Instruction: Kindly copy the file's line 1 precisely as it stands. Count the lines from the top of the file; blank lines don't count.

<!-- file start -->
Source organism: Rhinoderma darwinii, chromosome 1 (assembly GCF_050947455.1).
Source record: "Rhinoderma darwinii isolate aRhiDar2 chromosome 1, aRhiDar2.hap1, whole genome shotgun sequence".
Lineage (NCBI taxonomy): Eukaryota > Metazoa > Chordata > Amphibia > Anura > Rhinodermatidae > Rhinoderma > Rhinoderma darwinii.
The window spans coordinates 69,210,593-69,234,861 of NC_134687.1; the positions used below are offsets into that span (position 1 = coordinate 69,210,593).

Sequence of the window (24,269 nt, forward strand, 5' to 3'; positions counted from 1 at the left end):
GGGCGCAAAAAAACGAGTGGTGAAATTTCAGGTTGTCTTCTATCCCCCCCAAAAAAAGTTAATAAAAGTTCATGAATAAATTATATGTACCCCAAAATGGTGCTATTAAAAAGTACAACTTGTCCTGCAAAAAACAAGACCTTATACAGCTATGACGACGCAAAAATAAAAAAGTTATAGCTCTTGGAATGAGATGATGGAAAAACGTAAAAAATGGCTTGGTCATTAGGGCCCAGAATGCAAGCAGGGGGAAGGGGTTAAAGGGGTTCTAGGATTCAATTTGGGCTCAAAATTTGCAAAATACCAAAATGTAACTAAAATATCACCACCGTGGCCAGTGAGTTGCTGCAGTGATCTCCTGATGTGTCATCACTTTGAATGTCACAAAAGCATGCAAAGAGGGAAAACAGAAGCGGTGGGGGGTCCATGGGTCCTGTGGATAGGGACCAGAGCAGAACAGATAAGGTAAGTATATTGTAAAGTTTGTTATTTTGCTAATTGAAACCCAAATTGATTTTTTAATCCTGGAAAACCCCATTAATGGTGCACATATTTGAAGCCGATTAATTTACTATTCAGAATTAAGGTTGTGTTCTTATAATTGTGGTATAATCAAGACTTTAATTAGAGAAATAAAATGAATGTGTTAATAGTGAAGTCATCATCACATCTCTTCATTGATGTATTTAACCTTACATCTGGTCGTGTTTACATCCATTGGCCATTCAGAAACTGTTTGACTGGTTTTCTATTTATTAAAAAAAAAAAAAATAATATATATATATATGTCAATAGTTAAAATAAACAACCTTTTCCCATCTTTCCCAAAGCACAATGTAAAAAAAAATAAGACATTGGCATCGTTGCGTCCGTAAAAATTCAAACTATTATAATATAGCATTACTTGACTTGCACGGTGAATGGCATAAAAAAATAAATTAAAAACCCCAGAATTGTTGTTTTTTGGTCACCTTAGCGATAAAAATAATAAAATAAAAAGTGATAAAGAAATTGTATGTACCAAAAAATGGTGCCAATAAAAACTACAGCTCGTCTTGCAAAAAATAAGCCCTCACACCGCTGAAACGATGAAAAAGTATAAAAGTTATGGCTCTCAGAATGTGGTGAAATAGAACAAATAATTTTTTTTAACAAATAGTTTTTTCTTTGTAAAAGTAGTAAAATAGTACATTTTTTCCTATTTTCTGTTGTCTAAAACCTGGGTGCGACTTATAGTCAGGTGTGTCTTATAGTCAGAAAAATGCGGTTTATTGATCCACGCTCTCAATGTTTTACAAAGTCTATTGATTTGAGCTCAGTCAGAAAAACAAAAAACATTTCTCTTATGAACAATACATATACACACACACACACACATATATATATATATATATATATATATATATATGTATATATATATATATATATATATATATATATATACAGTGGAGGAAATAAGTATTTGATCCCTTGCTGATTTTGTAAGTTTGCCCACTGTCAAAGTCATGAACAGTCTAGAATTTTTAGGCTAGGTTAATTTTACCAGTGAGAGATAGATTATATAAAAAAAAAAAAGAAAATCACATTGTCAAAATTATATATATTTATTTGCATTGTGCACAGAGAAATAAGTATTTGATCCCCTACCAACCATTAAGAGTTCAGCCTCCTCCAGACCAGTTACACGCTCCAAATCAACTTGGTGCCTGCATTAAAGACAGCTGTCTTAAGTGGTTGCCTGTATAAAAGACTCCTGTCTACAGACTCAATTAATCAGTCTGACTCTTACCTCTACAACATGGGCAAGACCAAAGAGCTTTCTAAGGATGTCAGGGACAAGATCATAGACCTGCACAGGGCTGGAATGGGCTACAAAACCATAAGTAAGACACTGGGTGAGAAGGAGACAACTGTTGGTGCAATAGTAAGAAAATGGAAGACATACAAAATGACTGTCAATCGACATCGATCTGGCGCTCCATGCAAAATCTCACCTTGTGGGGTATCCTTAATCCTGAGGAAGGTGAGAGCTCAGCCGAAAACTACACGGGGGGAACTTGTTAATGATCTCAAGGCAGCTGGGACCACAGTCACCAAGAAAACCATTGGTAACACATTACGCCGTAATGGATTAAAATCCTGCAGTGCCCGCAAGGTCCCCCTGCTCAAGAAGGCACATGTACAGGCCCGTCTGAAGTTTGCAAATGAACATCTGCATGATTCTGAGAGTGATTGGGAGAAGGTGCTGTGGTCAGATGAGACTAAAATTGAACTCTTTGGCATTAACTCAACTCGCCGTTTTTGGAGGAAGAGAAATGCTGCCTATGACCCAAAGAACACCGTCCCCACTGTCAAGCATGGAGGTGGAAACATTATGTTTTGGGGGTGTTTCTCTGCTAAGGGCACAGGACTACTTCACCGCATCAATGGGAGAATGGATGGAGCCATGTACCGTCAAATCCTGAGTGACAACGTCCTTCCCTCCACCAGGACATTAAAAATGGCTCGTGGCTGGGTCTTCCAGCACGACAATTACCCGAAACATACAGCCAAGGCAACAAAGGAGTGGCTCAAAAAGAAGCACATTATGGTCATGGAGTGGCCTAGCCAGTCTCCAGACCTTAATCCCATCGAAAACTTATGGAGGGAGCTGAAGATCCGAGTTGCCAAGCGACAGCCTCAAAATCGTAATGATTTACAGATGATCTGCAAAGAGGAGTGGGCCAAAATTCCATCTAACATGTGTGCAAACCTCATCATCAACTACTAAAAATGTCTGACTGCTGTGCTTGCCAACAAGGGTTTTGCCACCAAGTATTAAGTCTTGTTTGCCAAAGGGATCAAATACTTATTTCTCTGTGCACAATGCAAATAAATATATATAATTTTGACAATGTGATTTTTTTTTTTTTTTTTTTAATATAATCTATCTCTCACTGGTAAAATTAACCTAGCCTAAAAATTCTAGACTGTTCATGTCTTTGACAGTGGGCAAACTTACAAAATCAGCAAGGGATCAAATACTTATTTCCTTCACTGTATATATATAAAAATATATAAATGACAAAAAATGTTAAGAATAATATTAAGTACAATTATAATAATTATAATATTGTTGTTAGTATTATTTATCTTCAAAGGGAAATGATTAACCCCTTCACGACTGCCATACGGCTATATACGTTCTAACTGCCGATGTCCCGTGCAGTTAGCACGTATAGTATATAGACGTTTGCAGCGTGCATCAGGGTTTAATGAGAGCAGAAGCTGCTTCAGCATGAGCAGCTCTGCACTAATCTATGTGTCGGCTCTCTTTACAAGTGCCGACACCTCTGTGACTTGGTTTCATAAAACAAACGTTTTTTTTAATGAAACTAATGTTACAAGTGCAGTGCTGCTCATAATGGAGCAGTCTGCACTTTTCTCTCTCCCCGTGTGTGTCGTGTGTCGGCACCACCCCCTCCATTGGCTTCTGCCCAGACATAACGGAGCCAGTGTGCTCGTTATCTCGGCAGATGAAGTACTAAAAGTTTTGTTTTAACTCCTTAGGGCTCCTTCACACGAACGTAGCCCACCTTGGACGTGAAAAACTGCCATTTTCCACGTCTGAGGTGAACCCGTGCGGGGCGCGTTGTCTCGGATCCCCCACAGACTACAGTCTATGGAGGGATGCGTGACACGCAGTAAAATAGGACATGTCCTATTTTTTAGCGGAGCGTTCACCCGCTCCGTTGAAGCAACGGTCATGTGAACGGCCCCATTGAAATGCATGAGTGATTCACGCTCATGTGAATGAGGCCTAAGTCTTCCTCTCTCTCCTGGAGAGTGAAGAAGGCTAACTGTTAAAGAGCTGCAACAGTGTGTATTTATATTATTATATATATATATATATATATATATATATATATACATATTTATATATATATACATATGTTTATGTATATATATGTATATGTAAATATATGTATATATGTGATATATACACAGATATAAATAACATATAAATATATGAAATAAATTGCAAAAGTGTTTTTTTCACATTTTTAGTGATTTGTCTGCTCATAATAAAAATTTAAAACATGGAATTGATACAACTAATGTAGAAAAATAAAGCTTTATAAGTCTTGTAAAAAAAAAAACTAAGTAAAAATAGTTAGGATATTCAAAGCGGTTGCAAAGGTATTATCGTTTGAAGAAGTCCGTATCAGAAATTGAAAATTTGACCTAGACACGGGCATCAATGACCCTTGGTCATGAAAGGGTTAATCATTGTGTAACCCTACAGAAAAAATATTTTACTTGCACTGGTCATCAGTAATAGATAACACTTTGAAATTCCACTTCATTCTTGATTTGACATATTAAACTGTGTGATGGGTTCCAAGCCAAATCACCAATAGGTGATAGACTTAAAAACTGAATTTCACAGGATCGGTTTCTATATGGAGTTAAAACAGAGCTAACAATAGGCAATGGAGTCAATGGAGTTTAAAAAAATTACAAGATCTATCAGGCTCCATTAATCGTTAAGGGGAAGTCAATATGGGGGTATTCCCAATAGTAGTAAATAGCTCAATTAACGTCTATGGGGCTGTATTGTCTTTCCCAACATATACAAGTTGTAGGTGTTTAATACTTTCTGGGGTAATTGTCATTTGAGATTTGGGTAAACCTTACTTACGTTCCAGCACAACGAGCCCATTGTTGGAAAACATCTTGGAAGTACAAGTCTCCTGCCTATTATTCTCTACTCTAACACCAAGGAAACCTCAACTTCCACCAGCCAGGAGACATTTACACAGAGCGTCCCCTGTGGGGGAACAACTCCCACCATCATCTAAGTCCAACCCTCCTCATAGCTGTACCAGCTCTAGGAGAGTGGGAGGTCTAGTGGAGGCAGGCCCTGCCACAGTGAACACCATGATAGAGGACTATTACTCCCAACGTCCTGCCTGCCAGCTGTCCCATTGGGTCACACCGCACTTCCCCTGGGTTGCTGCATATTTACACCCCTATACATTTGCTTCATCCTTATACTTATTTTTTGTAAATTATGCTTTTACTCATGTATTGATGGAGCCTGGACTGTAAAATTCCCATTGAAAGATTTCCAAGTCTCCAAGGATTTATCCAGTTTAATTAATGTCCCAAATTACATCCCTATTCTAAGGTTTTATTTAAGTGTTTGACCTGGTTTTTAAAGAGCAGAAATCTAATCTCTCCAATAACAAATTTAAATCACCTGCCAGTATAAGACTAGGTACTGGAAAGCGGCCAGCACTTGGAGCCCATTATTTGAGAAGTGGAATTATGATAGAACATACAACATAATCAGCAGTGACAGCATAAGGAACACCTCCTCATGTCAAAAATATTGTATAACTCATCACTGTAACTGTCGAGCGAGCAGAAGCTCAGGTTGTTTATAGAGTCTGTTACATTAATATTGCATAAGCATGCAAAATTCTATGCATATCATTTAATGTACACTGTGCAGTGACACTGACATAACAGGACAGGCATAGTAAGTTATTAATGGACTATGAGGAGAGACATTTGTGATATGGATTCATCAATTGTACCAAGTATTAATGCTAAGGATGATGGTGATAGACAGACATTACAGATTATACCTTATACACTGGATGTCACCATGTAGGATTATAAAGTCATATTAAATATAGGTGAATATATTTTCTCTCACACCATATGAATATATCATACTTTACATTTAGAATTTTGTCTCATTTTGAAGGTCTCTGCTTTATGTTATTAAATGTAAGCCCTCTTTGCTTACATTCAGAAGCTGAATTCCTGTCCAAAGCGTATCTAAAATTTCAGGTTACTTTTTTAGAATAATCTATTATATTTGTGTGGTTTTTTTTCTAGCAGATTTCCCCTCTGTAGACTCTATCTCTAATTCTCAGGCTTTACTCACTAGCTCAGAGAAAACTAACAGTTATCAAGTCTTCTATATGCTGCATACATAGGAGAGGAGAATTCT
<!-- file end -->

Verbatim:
Source organism: Rhinoderma darwinii, chromosome 1 (assembly GCF_050947455.1).